: You must first make an ext3 journaling file system partition. If you have at least 10 Gb + the double of you RAM, then make a new partition. If not, than delete a non-wanted partition, if you want. If not, don't install Linux. After making this partition (check the next bullet for more informations), make a new Swap type partition, and allocate the double of you ram Memory to it (ex: 1 GB RAM, then partition space allocate: 2GB). After this, you made your partitions, you can check the next bullet for more infos, and then you are close to the finish.

Note: The Swap partition is used by Linux to swap data on the hard drive when your RAM isn’t enough to keep all running applications in memory. The size of your Swap partition should be twice the size of your RAM.
When you create the main partition for Linux Mint (ext3 j. f. s.) make sure to give it 10GB or more (it should fit in 3GB but you’ll probably want to add software to it and it’ll rapidly grow more than 5GB). Also make sure to assign “/” for its mount point and to select “ext3 journaling file system” for its file system (also note that “/” is different than “\”).
Once all partitions are in place you can select mount points for each of them. Mount points represent the place in the file system (what you see when you use a file browser) where these partitions will be visible within Linux Mint. Your default Linux Mint Partition should use “/”, other partitions usually use “/media/” followed by their name.
Make sure to select “Format” for the Linux Mint partition but not for the partition that contains your other operating system.

• `When ready, close your eyes say a prayer and click on “Forward”. If this step scared you a little, that's fine. It should bring your adrenaline up a level and make you enjoy the experience even more. Don’t worry, this was the only really complex step in this installation and you should find everything else to be really easy.
Note: If you see warning messages telling you about cluster sizes, simply ignore them. Enter your real name and a username and password. Every time you’ll use Linux Mint you’ll use your account and this username and password. Once Linux Mint is installed you’ll be able to define other accounts if other people are to use this computer. Also give your computer a name. This name will be used by your computer on the network or in various places of the system. If you’ve never really thought about naming your computer now is the time. People commonly pick flower (dahlia, rose, and tulip) or planet (mars, Jupiter, Pluto) names for the computers on their network. It’s entirely up to you what you want to use, but make sure to pick names you like and that you will easily remember.
If you're the only one using the computer and you want to bypass the login screen, check the option “Log in automatically”.
Note: Make sure not to use capital letters in the username or in the name of the computer. When you’re ready click on the “Forward” button.
The installer might detect other operating systems on your computer and ask you if you want to migrate some personal information. Typically this allows you to migrate bookmarks, contacts, favorites and other sorts of personal information from Windows, another Linux installation or operating system into the newly installed Linux Mint. When you’re ready click on the “Forward” button.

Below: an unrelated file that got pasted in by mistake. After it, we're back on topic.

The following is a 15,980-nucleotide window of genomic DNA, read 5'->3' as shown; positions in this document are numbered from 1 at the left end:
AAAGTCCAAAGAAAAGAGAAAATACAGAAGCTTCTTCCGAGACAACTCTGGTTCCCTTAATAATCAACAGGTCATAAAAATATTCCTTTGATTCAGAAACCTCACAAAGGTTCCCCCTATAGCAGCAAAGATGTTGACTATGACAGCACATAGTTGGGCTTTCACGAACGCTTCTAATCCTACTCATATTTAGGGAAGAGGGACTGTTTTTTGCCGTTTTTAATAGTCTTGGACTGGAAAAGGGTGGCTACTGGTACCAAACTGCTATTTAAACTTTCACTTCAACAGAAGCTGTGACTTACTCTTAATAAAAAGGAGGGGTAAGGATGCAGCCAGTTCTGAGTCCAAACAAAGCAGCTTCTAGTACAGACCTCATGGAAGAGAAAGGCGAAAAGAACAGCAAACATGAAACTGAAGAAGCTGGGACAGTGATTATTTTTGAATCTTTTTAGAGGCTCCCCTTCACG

You should now see a summary of all your choices. You could be a little scared about clicking “Install” but you’ve already made the only (possibly) destructive changes to your system while partitioning, so there is no reason to avoid installation now.
There's also an “Advanced” button which lets you do things that are so advanced that if you knew about them you'd probably wouldn't be reading this guide :)
When you’re ready click on the “Install Button”.
The installation should take between 10 and 15 minutes.
Note: The installer will download the packages from the Internet to support the language you’ve selected.
Your computer needs to be connected to the Internet for this to work. Otherwise just “skip” that step and you’ll be able to add support for your language after the installation is finished and you’ve rebooted into your new system.

• Once the installation is done click the “Restart Now” button and the liveCD environment will shut down.
When prompted, remove the CD from the drive and press Enter.
Your PC is now ready.

• The Boot sequence:
Upon reboot you should see this screen. This is the “boot menu” also commonly called “Grub”. If you have Microsoft Windows or other operating systems installed on your computer, Linux Mint should have detected them during the install and they should appear in here.
Linux Mint is now loading. This screen is commonly called “Usplash”.
Once Linux Mint is finished loading you should see a new screen inviting you to enter your username and password. This screen is the “Gnome Login Manager” and is commonly called “GDM”. Enter the username and password you chose during the installation.
Note: By default, your “root” password is the same as the password you chose during the installation. If you do not know what this means, then don't worry about it.
From now, you got a Linux Mint 7 Gloria OS as you wanted. Hope you didn't make a mistake and broken your computer.
Sincerely I prefer Windows OS’s interface, but I also like Linux’s speed. If you like computers, but most certainly you need a (new) operation system, than you can optate for this.
Good luck!
:^: :^: :^: :D
I'm not the responsible man if you break your system!